The European Union’s industrial centre and urban regions benefit the most from the bloc’s single market, according to a study cited by Reuters. The Netherlands, as well as Germany and Austria, are some of the countries that reap the most benefits from the system. “For countries like the Netherlands or Austria, the internal market is gold, since they have competitive sectors but are reliant on exports because they have small domestic markets,” one of the study’s authors said. Inequalities highlighted in this report may shape EU politics ahead of the upcoming European elections.
Introduced in 1992, the single market allows for the free movement of goods, capital and services across the members states of the EU. The system aimed to do away with regulations that hindered trade within the bloc, giving Europe the possibility to compete with larger economies, such as the U.S. and Japan. But the 2007 financial crisis continues to negatively affect some countries while simultaneously helping others.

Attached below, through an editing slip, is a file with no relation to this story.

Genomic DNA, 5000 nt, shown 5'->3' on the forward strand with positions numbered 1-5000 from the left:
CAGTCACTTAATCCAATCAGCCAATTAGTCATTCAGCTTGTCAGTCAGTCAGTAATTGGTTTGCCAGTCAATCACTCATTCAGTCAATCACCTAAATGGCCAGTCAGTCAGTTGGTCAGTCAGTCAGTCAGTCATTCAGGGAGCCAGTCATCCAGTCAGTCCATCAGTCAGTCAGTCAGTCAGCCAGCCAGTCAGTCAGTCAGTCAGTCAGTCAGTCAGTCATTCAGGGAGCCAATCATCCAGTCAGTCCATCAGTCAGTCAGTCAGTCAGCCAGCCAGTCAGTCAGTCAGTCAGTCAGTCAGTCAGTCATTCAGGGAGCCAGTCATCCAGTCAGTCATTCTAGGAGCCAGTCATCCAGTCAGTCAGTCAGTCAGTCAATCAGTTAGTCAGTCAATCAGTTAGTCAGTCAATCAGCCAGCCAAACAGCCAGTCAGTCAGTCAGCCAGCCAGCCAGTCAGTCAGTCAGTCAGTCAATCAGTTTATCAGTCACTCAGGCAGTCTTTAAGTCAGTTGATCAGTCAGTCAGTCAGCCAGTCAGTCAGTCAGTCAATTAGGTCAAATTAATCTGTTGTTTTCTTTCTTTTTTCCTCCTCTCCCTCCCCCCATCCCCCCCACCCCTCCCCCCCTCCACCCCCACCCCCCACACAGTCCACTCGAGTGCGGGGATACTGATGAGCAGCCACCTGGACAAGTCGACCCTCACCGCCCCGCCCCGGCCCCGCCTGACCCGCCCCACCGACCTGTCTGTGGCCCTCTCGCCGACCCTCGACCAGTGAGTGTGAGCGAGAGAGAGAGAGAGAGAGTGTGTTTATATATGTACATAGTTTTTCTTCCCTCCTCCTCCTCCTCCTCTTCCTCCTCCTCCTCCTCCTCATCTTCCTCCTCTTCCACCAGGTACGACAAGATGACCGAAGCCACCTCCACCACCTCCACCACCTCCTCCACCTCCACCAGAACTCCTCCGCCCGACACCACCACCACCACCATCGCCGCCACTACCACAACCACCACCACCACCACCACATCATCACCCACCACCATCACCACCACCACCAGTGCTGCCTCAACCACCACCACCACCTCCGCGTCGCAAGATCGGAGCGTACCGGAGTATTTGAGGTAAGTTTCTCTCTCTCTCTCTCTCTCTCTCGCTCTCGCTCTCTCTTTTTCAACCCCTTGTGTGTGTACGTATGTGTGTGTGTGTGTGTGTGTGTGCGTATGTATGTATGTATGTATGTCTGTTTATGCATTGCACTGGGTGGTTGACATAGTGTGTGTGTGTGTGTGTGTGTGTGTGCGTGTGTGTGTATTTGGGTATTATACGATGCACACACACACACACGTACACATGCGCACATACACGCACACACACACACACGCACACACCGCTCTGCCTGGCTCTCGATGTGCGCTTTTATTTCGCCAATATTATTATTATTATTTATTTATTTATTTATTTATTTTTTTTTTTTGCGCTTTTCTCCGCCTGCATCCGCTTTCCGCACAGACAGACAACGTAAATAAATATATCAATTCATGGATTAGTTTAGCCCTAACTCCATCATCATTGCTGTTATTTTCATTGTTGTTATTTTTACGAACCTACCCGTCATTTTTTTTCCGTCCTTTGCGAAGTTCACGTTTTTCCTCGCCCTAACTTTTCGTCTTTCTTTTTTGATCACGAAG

For instance, a report shows that Germany has benefited the most from the single market, earning an extra €86 billion a year. As a result, each German was on average €1,046 richer. “Not everyone profits equally from the single market, but everyone does gain,” President of the Germany-based foundation Aart De Geus said. However, southern and eastern European countries benefit far less than their north-western neighbours. These countries struggle with low growth and high unemployment, which may have motivated their support for extremist national parties.
As a result, many economists and politicians in southern Europe are calling for wealthier countries to assist their economies, to take more responsibility against a German political establishment that is fiscally conservative.